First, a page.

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Great Scott! Reverse-Causality Research Ends in a Quantum Muddle

Image: UW physicist John Cramer

Since 2007, University of Washington physicist John Cramer has been working with lasers and mirrors to conduct experiments aimed at demonstrating whether causality can appear to go backward in time, as observed in a specific reference frame. Scott Eklund / Seattle Post-Intelligencer file

One of the longest-running and weirdest examples of a crowdfunded scientific experiment is finally reaching the end of the road, and the results will come as a disappointment to anyone who wishes the "Back to the Future" movies could really happen: Quantum interference foils what once looked like a plausible strategy for influencing events in the past.

"The trick doesn't work in its present form," John Cramer, a physics professor emeritus at the University of Washington in Seattle, told NBC News.

Cramer suspected that would be the case, but back in 2006, he was interested in figuring out exactly why it wouldn't work. The trick involved trying to flip a switch that would have an effect not only on photons going through a complicated set-up of lasers and mirrors, but also on entangled photons that had gone through the set-up about 50 microseconds earlier.

"We were looking at whether there might be a loophole that would allow you to do this," Cramer said.

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He would describe the experiment as a study of quantum nonlocal communication. But conceptually, the effect would be a little like sending Marty McFly back in time to make sure his mom married his dad in "Back to the Future."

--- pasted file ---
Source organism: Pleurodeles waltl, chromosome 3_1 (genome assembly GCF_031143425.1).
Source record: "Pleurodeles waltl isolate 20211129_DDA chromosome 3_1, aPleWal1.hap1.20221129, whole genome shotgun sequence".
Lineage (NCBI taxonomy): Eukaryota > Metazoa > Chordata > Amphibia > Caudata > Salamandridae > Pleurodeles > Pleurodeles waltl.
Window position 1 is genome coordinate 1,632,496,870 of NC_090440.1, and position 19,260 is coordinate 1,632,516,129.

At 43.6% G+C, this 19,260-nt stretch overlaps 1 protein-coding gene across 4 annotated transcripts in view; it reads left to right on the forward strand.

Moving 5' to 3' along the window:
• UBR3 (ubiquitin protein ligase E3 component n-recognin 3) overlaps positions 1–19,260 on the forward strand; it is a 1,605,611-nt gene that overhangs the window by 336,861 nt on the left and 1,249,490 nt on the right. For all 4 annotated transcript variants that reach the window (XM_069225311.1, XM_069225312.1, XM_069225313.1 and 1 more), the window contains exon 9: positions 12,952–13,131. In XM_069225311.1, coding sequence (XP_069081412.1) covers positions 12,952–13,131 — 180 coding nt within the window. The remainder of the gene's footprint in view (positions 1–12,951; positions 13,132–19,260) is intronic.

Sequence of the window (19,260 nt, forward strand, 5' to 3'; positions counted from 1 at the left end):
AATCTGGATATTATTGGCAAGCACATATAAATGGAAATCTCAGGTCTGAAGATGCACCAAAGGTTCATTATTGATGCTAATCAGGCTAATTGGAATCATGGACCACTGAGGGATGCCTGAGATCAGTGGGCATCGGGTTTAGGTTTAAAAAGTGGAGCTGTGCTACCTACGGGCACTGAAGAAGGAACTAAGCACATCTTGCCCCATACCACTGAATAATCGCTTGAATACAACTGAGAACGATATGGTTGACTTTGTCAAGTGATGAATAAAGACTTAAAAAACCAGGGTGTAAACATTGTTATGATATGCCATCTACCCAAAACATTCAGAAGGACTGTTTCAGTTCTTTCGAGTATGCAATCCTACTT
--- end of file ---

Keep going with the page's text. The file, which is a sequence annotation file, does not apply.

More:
In 2007, two years before Kickstarter was founded, Cramer put out an appeal for private contributions that would help him buy the required equipment. The appeal raised $40,000, and the retrocausality experiment went forward. Over the years that followed, Cramer repeatedly tweaked the apparatus to get around roadblocks posed by quantum mechanics.

Signals vs. anti-signals

Past experiments showed that there was a complementary relationship between two characteristics of quantum systems: entanglement and coherence. When photons are entangled, "there's a certain amount of noise that's generated at the same time," Cramer said. That makes reading the signal amid the noise more difficult. But anything you do to make the signal more coherent decreases the level of entanglement.

Cramer thought he could use a wedge-shaped mirror to split a photon beam into two signals that were partly entangled and partly coherent. Theoretically, he should have been able to analyze the interference patterns to see how fiddling with one signal affected the other one microseconds earlier.

It turned out not to be that easy.

"We analyzed it up, down and sideways, and concluded that what happens is, yes, you have a switchable interference pattern," Cramer said. "But because you have no coincidence measurement, you can't look at just one interference pattern. You have to add up two patterns. And they always add up to no signal."

Translation: When you analyze the quantum signal from earlier in time, you have to include an "anti-signal" in your calculations. Thus, the future leaves no fingerprints on the past. "Nature appears to be well-protected from the possibility of nonlocal signaling," according to Cramer and his co-author, Nick Herbert.

Fact vs. fiction

Cramer is a novelist as well as a physicist, and he plans to work the concept of backward causality into his fiction even if it's not observable in reality. "I have the outline of a novel that I was thinking about writing along these lines," he said.

The plot calls for a pair of researchers to rig up Puget Sound with a huge fiber-optic network, in order to prove it's possible to communicate backwards in time. The experiment makes a splash, but not the kind that the researchers intended.

"The boat that contains the fiber-optics equipment gets destroyed," Cramer said.

Cramer and Herbert are the authors of "An Inquiry Into the Possibility of Nonlocal Quantum Communication," which has been submitted to Foundations of Physics for publication. The research was supported in part by the U. S. Department of Energy Office of Scientific Research.